Transphobic admissions policies holding smith back

I graduated from Smith College in 2009 on a rainy, humid day in May. Many of us wore our white dresses required for Ivy Day under our graduation gowns, and were a strange mixture of elated and cranky. We had earned a diploma from what was surely the best women’s college around. Some of us, as transfers, loudly attested to that fact.

But while we tell friends and family, potential employers and complete strangers that we graduated from a women’s college, we are leaving out a key fact: Smith College is home to a small population of men, as well.

When I transferred to Smith in 2007, my orientation leader was quick to temper her “this is a women’s college” speeches with reminders of the handful of trans men who attended school with us. One such gentleman, and friend of mine, Scott, lived in Baldwin House with me. His gender was not questioned, and he was one of everyone’s favorite members of the house. How could he not be? He was low-key, kind, and a really smart, funny guy.

Scott and I recently spoke about this misguided admissions policy at Smith, something Scott told me this had been on his mind a lot lately, for obvious reasons. While he had many awkward moments at Smith when someone misgendered him, he said, the isolation of being a trans man among cis women was the most difficult parts about being at Smith. No one around him was experiencing the same disconnect he was, and it left him feeling like he had no one to talk to, at times. But Scott had an “F” printed on his birth certificate, and so Smith was thrilled to have him, to mention the transgender men on campus in their speeches and to point to themselves as a bastion of diversity, even if they weren’t always thrilled to make room for him.

My point is this: if Smith sees fit to graduate trans men, and will even hold this diversity up as proof of their progressiveness, why does Smith refuse to even admit transgender women?

Students and graduates are fed up with this attitude. The protest held at Smith on Thursday, April 24th was proof enough of that. Dozens of young women stood outside the admissions building and symbolically stood with their “sisters, not just [their] cisters.”  [1]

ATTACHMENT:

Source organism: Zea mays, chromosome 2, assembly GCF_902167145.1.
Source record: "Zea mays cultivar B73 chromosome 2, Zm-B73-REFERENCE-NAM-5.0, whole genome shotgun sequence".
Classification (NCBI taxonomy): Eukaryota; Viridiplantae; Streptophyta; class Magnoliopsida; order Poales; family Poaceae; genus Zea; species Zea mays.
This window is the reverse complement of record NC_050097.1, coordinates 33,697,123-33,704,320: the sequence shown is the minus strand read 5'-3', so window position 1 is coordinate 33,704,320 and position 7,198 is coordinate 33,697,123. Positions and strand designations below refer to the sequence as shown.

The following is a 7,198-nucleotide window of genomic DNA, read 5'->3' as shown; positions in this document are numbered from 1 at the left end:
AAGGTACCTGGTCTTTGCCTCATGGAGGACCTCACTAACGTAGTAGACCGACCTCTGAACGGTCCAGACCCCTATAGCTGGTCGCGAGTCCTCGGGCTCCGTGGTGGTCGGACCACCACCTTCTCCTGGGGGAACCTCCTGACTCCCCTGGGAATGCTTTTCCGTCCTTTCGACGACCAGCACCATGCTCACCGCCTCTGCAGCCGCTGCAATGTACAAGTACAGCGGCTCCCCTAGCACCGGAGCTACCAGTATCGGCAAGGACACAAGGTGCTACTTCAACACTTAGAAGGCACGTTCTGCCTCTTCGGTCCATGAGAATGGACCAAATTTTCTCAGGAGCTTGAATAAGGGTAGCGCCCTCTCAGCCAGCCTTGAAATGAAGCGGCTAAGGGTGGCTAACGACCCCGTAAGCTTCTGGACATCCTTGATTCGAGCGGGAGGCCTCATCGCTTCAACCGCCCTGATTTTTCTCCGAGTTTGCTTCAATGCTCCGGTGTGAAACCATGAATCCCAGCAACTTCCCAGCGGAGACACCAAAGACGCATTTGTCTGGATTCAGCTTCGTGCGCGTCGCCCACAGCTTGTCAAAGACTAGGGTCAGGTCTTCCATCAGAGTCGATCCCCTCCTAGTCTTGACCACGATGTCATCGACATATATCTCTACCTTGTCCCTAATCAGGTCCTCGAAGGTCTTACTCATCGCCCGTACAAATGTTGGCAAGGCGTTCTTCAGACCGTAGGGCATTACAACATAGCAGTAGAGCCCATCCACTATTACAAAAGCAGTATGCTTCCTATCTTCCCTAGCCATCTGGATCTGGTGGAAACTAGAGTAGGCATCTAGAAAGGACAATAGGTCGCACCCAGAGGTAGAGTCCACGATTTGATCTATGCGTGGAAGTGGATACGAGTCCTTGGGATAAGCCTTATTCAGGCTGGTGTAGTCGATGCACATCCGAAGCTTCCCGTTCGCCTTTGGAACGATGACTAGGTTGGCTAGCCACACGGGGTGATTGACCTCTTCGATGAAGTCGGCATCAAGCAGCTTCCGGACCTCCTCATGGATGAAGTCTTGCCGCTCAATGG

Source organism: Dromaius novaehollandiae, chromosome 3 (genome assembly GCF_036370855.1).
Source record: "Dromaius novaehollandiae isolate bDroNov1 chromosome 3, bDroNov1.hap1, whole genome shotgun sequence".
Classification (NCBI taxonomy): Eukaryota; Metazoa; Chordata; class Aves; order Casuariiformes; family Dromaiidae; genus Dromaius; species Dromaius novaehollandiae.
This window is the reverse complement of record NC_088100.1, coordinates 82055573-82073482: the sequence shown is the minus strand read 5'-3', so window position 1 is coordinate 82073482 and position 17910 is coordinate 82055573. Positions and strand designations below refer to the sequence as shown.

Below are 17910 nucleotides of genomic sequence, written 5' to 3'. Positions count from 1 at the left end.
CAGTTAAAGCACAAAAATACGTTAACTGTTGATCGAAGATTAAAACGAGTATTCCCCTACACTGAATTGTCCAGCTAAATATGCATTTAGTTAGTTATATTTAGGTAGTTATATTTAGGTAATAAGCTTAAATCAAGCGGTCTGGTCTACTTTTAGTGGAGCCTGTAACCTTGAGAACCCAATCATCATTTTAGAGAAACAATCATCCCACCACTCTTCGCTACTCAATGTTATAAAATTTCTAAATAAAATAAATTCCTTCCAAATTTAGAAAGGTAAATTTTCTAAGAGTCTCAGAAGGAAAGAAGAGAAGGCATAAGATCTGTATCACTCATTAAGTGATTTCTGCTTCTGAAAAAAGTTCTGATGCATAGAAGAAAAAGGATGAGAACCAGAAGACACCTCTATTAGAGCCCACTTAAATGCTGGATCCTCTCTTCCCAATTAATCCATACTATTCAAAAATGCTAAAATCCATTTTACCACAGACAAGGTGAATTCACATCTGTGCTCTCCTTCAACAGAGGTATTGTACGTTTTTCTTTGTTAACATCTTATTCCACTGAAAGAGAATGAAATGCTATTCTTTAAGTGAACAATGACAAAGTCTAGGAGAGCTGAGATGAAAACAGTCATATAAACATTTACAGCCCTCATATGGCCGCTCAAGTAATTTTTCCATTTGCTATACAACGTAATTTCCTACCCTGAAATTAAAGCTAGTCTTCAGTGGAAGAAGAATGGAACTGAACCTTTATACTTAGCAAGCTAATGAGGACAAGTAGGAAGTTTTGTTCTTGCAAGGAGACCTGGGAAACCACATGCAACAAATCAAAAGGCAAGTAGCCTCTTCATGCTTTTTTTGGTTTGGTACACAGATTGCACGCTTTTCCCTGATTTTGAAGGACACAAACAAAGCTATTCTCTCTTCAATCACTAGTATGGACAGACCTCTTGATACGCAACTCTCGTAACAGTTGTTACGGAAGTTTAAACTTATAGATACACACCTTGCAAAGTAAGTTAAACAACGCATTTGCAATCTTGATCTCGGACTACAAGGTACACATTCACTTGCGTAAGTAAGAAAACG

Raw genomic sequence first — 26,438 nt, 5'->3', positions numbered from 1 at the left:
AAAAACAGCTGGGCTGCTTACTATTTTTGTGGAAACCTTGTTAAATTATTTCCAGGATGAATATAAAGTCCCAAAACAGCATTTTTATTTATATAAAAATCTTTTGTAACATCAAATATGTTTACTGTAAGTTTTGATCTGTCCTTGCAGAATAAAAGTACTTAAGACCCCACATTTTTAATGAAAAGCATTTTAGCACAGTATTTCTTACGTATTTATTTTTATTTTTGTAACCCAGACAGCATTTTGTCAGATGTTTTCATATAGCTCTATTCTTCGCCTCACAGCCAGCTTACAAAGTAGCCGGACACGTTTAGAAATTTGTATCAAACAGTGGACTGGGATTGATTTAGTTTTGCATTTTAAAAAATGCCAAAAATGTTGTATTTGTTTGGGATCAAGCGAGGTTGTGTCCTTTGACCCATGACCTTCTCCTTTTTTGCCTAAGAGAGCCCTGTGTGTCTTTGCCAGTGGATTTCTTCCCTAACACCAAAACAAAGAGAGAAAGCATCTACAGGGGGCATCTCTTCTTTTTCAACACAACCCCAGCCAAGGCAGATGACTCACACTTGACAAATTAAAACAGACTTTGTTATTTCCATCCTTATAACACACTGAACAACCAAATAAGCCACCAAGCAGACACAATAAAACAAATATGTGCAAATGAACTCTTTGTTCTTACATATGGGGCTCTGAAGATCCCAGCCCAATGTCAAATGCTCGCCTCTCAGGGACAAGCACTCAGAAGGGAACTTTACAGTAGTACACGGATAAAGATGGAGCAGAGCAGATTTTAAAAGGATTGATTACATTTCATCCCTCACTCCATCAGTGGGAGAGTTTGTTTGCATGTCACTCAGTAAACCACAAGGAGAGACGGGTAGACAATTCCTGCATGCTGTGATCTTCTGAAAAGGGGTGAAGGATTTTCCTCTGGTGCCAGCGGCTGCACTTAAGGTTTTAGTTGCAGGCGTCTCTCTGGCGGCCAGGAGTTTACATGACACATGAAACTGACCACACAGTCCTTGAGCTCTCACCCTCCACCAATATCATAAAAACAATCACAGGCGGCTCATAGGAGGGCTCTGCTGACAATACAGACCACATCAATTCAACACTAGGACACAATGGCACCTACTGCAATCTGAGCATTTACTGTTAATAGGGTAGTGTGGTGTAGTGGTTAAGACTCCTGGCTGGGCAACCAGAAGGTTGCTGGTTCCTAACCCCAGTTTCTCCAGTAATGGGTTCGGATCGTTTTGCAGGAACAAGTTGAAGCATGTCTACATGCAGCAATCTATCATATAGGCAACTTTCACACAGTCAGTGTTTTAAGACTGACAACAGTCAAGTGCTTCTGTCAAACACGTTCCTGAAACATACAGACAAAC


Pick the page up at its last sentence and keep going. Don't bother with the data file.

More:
I am proud to say I graduated from Smith. I worked hard for my degree, and don’t know a single person who graduated alongside me who didn’t. When I look at pictures of this protest, I am even prouder that I graduated from an institution with women as smart and passionate as these. I am not, however, proud of Smith’s admissions policy towards transgender women.

That Smith feels free to educate people on gender, call themselves a women’s college, and graduate feminist after feminist while denying someone the opportunity to study because of the gender they were assigned at birth is beyond the pale, and not something I can support.

Admitting transgender women to my college will not cheapen my degree, or the degree of any woman there. It will not create a hostile environment for the cisgender young women who are studying there, and it will not harm the transgender young women who would study there. There is room for all of us. Making Smith’s admissions policy more inclusive is a necessity, not a nicety.

Maybe I have my head in the clouds. Maybe Smith’s real concern is that some young man on the run from the mob will see fit to re-enact the classic movie Some Like It Hot. Maybe not. Maybe Smith’s policies regarding trans women are simply outdated and the institution hasn’t reached an agreement on that yet.

Regardless, I think we can all agree it is far better to err on the side of acceptance, rather than discrimination. Smith has an obligation to do right by their student body, a student body which is calling for an end to institutionalized transphobia. I, for one, think we are missing the boat.


[1] http://www.buzzfeed.com/krystieyandoli/students-at-smith-protest-the-colleges-refusal-to-admit-tran

and tagged , , . Bookmark the permalink. Post a comment or leave a trackback: Trackback URL.

Post a Comment

You must be logged in to post a comment.

  • Subscribe

  • Subscribe

  • Meet Us

159 queries. 0.370 seconds